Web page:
Neil Boorman, a literary Englishman, will burn all his branded worldly goods–including Jacobson chairs, Christian Dior shirts and a Louis Vuitton bag–on August 26 in attempt to rid himself of consumerism.
Boorman will then offer a consumer packed good to the public in 2007, as his book Bonfire of the Brands will be released by Canongate. His torching, while dripping with irony, seems like great theatre, and grand PR style. My hat’s off to the man. Promoting a book is no easy task in a media saturated society.
Let’s hear from Boorman:
When I first started this book project, I was adamant that it would not turn into a simplistic, all-out brand bashing exercise. I thought (and still do) that the arguments raised by people like Naomi Klein were just a little bit simplistic, and that I would use this book/ documentary/ blog to argue for some sort of third way. The fact is that branded consumerism sustains competition in the marketplace. With no competition, there is no impulse for manufacturers to producer better products with greater value for money. Brands are wealth creators; they provide employment across the globe, and ultimately they make our lives infinitely more comfortable. So I have been keen to avoid the No Logo supporters’ calls to ‘bring it all down’. Yes, I am burning all my own branded possessions, and I will be attempting to live my new life brand-free, but the book is really an experiment to see if it is actually possible to disconnect from branded consumerism.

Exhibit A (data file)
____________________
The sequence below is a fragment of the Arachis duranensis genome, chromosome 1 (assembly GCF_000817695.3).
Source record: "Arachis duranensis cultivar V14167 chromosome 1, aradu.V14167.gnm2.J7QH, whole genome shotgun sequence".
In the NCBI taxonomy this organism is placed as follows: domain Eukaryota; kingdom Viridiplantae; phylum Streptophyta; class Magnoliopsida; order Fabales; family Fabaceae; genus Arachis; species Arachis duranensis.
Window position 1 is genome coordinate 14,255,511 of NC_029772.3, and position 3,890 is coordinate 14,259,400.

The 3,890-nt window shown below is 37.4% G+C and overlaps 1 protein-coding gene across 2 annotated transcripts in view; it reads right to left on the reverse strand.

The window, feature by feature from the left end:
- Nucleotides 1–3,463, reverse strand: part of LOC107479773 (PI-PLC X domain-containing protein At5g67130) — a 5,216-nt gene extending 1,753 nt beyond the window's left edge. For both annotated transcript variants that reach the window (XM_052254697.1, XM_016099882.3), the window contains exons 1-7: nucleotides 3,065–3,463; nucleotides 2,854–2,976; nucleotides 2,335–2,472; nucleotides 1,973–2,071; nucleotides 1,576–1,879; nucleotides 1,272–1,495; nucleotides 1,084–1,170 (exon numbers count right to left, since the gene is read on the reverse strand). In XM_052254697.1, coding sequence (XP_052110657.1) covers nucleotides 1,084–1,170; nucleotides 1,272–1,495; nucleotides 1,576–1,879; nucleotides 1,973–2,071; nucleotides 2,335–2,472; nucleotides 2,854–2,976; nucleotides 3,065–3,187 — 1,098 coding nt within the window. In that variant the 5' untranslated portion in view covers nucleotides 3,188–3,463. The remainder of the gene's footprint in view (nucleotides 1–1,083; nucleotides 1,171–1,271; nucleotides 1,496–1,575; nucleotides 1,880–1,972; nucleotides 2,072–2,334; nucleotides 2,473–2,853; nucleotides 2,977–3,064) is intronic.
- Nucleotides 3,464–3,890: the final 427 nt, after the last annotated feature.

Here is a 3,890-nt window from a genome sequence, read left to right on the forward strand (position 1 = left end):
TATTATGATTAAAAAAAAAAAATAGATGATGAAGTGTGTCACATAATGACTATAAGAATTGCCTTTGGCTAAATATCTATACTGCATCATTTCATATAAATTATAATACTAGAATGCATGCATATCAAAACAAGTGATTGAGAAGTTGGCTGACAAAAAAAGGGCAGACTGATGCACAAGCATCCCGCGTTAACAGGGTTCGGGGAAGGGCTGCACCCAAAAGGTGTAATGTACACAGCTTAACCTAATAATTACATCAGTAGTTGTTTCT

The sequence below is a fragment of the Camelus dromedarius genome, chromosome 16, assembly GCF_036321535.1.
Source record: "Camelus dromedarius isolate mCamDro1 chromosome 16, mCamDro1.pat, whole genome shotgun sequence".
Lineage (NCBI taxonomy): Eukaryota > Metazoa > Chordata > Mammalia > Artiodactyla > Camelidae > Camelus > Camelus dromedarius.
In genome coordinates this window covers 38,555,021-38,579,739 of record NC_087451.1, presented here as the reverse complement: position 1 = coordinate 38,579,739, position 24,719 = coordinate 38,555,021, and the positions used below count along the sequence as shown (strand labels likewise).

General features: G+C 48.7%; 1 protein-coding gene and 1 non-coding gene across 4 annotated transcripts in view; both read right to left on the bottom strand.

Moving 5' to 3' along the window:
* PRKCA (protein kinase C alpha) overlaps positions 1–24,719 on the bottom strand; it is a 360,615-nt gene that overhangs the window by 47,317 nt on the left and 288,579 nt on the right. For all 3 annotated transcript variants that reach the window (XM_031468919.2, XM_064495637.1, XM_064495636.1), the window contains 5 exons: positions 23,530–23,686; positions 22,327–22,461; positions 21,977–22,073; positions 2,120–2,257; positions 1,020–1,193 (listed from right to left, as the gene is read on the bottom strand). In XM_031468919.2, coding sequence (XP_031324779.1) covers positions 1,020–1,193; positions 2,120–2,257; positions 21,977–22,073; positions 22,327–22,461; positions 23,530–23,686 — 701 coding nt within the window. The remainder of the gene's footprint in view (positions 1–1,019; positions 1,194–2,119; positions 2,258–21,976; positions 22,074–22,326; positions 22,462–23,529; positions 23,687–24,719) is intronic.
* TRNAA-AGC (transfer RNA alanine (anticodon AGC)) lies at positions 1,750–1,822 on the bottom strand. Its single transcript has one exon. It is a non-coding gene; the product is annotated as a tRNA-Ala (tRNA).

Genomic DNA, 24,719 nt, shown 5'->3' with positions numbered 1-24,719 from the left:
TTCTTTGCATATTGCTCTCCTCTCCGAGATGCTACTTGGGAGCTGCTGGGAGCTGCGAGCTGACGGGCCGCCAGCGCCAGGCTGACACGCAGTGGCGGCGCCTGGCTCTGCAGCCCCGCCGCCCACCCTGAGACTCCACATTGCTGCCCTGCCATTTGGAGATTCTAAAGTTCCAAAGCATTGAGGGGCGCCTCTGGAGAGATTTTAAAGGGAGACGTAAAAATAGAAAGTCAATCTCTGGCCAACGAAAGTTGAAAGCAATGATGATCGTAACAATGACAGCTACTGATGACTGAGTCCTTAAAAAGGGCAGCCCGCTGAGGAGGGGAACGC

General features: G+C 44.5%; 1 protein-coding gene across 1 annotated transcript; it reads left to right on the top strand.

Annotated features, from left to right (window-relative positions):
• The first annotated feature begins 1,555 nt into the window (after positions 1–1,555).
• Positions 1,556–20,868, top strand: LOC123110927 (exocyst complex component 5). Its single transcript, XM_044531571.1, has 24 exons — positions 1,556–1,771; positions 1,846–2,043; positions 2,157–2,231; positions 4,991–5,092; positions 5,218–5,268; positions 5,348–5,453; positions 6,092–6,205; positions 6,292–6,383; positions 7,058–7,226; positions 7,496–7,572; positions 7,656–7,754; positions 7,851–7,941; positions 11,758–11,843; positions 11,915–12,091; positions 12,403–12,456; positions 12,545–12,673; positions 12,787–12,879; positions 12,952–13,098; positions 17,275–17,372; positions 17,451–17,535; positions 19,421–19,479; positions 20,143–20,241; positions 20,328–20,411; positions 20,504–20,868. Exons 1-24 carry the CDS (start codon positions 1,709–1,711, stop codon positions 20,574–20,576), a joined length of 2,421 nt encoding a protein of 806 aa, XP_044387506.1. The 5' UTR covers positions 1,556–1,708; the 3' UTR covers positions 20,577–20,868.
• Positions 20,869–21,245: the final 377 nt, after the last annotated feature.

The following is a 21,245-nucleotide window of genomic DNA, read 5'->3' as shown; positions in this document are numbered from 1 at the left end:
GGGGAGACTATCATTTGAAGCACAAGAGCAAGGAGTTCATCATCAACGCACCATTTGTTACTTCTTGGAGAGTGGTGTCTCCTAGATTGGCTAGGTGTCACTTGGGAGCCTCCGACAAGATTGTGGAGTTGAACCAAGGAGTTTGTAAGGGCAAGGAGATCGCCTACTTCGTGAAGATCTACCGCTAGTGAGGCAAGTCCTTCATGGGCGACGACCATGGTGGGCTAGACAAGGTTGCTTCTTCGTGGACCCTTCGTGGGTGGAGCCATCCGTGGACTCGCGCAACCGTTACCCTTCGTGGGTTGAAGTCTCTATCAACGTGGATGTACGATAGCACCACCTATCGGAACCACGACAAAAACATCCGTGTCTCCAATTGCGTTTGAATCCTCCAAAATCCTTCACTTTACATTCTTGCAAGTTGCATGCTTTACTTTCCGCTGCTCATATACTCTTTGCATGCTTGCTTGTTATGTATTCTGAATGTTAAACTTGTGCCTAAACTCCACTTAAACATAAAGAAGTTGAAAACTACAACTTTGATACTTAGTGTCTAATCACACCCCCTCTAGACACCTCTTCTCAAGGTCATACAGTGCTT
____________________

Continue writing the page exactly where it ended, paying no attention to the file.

According to Off-Centre, Neil was the publisher of Shoreditch Twat, the cult abrasive fanzine that is now synonymous with East London’s burgeoning creative scene. Circulating 25,000 monthly copies, contributing to several major exhibitions and a show on Channel 4, Shoreditch Twat stamped an indelible mark on London club culture.